Study participants completed online, pre- and posttest surveys in the fall and spring semesters of ninth grade (start and end of the program). Surveys assessed students’ perceptions of two internal and four external resilience assets from the Resilience Youth Development Module (Hanson and Kim 2007). The two internal assets were 1) problem solving (students’ problem-solving techniques), and 2) self-awareness (students’ awareness of purpose in life, their moods, feelings, and behavior). The four external assets were 1) school support (extent to which participants felt they had a supportive teacher or other adult at school), 2) peer caring relationships (extent to which participants felt they had a caring relationship with someone who helped them during hard times), 3) home support (extent to which participants felt there was a parent or adult who cared about them), and 4) home meaningful participation (extent to which students felt they helped make decisions in their families and did things at home that made a difference). All items were rated on a 4-point scale from not at all true (1) to very much true (4). Aggregate data on rates of juvenile offending and re-offending in the program and comparison groups were collected from the local juvenile probation department for the grades 8 through 10.
Statistical analyses were conducted, using propensity scores and inverse probability of treatment weighting to adjust for selection bias. A partially clustered model was used to adjust for clustering within the program participants but not for the comparison group. Analysis of juvenile justice system contact data was limited to a comparison of rates for the two groups and yielded relative risk ratios. No subgroup analysis was conducted.
Chan and colleagues (2019) examined the effects of participating in Project Arrive in a quasi-experimental study looking at academic outcomes among two cohorts of ninth-grade students (2014–2015; 2015–2016) in an urban school district in California. Study participants were 1,219 students who were identified as at high risk of dropping out of school through an EWI system (defined as having a GPA below 2.0 and attendance rate below 87.5 percent) during eighth grade. Of this group, there were 239 students who attended high schools offering Project Arrive and who chose to participate, and there were 980 comparison students who either chose not to participate or attended high schools that did not offer Project Arrive. Students who chose to participate did not differ from nonparticipants in age, sex, eighth-grade attendance, GPA, or credits earned. However, students from schools that offered Project Arrive had significantly lower eighth-grade GPAs, compared with students in schools that did not offer Project Arrive.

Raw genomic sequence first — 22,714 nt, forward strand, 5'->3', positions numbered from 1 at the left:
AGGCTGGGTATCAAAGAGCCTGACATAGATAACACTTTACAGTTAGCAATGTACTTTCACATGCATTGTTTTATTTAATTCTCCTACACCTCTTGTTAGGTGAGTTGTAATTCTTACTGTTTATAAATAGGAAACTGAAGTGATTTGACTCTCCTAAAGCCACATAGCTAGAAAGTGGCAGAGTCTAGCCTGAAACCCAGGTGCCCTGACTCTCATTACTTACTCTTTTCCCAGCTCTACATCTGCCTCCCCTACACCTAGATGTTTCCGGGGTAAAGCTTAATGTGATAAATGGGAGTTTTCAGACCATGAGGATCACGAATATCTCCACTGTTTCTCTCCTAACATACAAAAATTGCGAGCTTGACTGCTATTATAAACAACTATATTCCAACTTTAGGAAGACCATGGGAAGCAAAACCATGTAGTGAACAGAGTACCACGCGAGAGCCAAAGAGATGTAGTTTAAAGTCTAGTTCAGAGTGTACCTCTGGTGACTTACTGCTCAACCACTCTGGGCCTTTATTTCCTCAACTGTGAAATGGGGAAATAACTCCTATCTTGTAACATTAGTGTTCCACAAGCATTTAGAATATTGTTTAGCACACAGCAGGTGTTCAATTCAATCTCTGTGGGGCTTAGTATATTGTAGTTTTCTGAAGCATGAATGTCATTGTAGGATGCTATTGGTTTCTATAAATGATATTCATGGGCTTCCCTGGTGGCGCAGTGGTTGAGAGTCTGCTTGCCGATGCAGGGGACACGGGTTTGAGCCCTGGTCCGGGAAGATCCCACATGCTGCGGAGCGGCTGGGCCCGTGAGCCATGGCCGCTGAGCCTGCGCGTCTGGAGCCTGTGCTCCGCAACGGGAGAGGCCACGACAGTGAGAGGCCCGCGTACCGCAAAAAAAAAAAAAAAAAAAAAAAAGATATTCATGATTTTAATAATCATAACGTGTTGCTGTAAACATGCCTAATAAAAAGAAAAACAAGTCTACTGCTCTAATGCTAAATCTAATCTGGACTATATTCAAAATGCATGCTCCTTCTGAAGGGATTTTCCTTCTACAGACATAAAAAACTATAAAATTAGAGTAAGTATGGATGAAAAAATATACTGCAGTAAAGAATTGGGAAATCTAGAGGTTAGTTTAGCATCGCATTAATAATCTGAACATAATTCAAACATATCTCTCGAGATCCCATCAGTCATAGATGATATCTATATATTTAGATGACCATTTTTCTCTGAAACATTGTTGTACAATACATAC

Student data on GPA, credits earned, and instructional time were provided by the school district for grades 8 through 10 for both program participants and comparison students. Students received academic credit for a class when their grade in that class was a D or better. Credits earned were calculated by summing the total number of credits during the fall and spring semesters. Instructional time was calculated as a ratio of the number of attendance days to the number of days of enrollment. GPAs for the fall and spring semesters were averaged.
Propensity scores were calculated using demographic characteristics, characteristics of the schools attended, and eighth- grade academic records. Inverse probability of treatment weighting was used to reduce the effects of nonrandom assignment to program and comparison groups. Partially clustered analyses, which adjust for the clustering of participants in intervention but not in comparison groups, were used to assess differences in outcomes between program and comparison groups. No subgroup analysis was conducted.
There is no cost information available for this program.